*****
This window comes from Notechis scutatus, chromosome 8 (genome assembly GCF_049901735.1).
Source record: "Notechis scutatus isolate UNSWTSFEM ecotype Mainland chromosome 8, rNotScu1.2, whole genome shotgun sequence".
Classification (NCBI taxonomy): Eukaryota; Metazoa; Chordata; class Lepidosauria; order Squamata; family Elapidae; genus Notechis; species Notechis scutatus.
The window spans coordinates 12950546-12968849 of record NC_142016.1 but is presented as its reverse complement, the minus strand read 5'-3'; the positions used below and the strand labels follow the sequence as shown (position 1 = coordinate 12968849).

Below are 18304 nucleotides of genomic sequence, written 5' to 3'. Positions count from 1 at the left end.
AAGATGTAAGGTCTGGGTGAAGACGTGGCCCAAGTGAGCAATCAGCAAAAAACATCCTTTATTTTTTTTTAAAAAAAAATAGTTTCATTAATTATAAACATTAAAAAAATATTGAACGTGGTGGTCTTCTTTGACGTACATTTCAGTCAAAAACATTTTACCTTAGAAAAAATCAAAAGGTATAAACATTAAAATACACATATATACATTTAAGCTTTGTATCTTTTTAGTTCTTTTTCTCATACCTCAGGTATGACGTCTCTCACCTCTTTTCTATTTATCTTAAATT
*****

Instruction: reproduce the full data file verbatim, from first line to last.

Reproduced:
This window comes from Notechis scutatus, chromosome 8 (genome assembly GCF_049901735.1).
Source record: "Notechis scutatus isolate UNSWTSFEM ecotype Mainland chromosome 8, rNotScu1.2, whole genome shotgun sequence".
Classification (NCBI taxonomy): Eukaryota; Metazoa; Chordata; class Lepidosauria; order Squamata; family Elapidae; genus Notechis; species Notechis scutatus.
The window spans coordinates 12950546-12968849 of record NC_142016.1 but is presented as its reverse complement, the minus strand read 5'-3'; the positions used below and the strand labels follow the sequence as shown (position 1 = coordinate 12968849).

Below are 18304 nucleotides of genomic sequence, written 5' to 3'. Positions count from 1 at the left end.
AAGATGTAAGGTCTGGGTGAAGACGTGGCCCAAGTGAGCAATCAGCAAAAAACATCCTTTATTTTTTTTTAAAAAAAAATAGTTTCATTAATTATAAACATTAAAAAAATATTGAACGTGGTGGTCTTCTTTGACGTACATTTCAGTCAAAAACATTTTACCTTAGAAAAAATCAAAAGGTATAAACATTAAAATACACATATATACATTTAAGCTTTGTATCTTTTTAGTTCTTTTTCTCATACCTCAGGTATGACGTCTCTCACCTCTTTTCTATTTATCTTAAATT